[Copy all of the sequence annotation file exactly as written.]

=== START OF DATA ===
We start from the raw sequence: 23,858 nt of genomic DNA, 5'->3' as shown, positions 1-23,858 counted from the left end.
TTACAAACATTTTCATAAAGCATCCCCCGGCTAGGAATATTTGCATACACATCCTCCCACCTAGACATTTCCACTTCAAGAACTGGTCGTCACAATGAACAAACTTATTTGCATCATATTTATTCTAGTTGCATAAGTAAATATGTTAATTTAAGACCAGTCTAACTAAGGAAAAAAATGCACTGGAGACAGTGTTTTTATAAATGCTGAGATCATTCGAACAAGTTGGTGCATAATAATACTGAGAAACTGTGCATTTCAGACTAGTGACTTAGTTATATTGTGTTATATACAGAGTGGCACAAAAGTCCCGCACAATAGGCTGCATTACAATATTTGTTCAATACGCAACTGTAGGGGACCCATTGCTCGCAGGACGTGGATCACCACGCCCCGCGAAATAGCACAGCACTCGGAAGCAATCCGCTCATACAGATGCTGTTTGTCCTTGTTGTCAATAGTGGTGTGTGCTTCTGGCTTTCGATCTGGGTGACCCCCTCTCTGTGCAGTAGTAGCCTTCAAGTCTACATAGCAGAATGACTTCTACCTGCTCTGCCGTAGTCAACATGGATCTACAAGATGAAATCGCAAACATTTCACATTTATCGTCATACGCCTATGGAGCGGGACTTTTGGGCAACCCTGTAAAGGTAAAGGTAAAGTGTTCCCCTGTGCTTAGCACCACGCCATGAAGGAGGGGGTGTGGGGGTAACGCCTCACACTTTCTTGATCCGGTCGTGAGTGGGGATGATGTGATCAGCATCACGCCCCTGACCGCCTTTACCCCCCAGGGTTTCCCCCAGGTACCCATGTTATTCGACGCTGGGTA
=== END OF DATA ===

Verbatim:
We start from the raw sequence: 23,858 nt of genomic DNA, 5'->3' as shown, positions 1-23,858 counted from the left end.
TTACAAACATTTTCATAAAGCATCCCCCGGCTAGGAATATTTGCATACACATCCTCCCACCTAGACATTTCCACTTCAAGAACTGGTCGTCACAATGAACAAACTTATTTGCATCATATTTATTCTAGTTGCATAAGTAAATATGTTAATTTAAGACCAGTCTAACTAAGGAAAAAAATGCACTGGAGACAGTGTTTTTATAAATGCTGAGATCATTCGAACAAGTTGGTGCATAATAATACTGAGAAACTGTGCATTTCAGACTAGTGACTTAGTTATATTGTGTTATATACAGAGTGGCACAAAAGTCCCGCACAATAGGCTGCATTACAATATTTGTTCAATACGCAACTGTAGGGGACCCATTGCTCGCAGGACGTGGATCACCACGCCCCGCGAAATAGCACAGCACTCGGAAGCAATCCGCTCATACAGATGCTGTTTGTCCTTGTTGTCAATAGTGGTGTGTGCTTCTGGCTTTCGATCTGGGTGACCCCCTCTCTGTGCAGTAGTAGCCTTCAAGTCTACATAGCAGAATGACTTCTACCTGCTCTGCCGTAGTCAACATGGATCTACAAGATGAAATCGCAAACATTTCACATTTATCGTCATACGCCTATGGAGCGGGACTTTTGGGCAACCCTGTAAAGGTAAAGGTAAAGTGTTCCCCTGTGCTTAGCACCACGCCATGAAGGAGGGGGTGTGGGGGTAACGCCTCACACTTTCTTGATCCGGTCGTGAGTGGGGATGATGTGATCAGCATCACGCCCCTGACCGCCTTTACCCCCCAGGGTTTCCCCCAGGTACCCATGTTATTCGACGCTGGGTA